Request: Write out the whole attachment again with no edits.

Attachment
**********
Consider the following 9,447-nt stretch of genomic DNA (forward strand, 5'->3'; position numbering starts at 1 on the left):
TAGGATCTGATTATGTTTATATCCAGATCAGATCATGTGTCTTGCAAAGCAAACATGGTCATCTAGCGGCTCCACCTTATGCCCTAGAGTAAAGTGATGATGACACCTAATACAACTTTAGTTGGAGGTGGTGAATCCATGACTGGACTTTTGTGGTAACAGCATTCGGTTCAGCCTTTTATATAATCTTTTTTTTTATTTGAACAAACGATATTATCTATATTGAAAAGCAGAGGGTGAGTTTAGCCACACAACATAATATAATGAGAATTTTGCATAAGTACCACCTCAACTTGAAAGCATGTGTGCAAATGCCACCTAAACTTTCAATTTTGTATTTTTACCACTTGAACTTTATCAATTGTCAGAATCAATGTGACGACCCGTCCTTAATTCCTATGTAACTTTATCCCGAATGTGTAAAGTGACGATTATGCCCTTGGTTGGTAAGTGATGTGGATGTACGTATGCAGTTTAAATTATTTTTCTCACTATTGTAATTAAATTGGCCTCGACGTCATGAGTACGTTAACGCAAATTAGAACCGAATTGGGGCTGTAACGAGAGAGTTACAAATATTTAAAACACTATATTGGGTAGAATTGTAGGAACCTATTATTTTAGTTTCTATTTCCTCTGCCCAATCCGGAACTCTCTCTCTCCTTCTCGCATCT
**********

Consider the following 9,447-nt stretch of genomic DNA (forward strand, 5'->3'; position numbering starts at 1 on the left):
TAGGATCTGATTATGTTTATATCCAGATCAGATCATGTGTCTTGCAAAGCAAACATGGTCATCTAGCGGCTCCACCTTATGCCCTAGAGTAAAGTGATGATGACACCTAATACAACTTTAGTTGGAGGTGGTGAATCCATGACTGGACTTTTGTGGTAACAGCATTCGGTTCAGCCTTTTATATAATCTTTTTTTTTATTTGAACAAACGATATTATCTATATTGAAAAGCAGAGGGTGAGTTTAGCCACACAACATAATATAATGAGAATTTTGCATAAGTACCACCTCAACTTGAAAGCATGTGTGCAAATGCCACCTAAACTTTCAATTTTGTATTTTTACCACTTGAACTTTATCAATTGTCAGAATCAATGTGACGACCCGTCCTTAATTCCTATGTAACTTTATCCCGAATGTGTAAAGTGACGATTATGCCCTTGGTTGGTAAGTGATGTGGATGTACGTATGCAGTTTAAATTATTTTTCTCACTATTGTAATTAAATTGGCCTCGACGTCATGAGTACGTTAACGCAAATTAGAACCGAATTGGGGCTGTAACGAGAGAGTTACAAATATTTAAAACACTATATTGGGTAGAATTGTAGGAACCTATTATTTTAGTTTCTATTTCCTCTGCCCAATCCGGAACTCTCTCTCTCCTTCTCGCATCT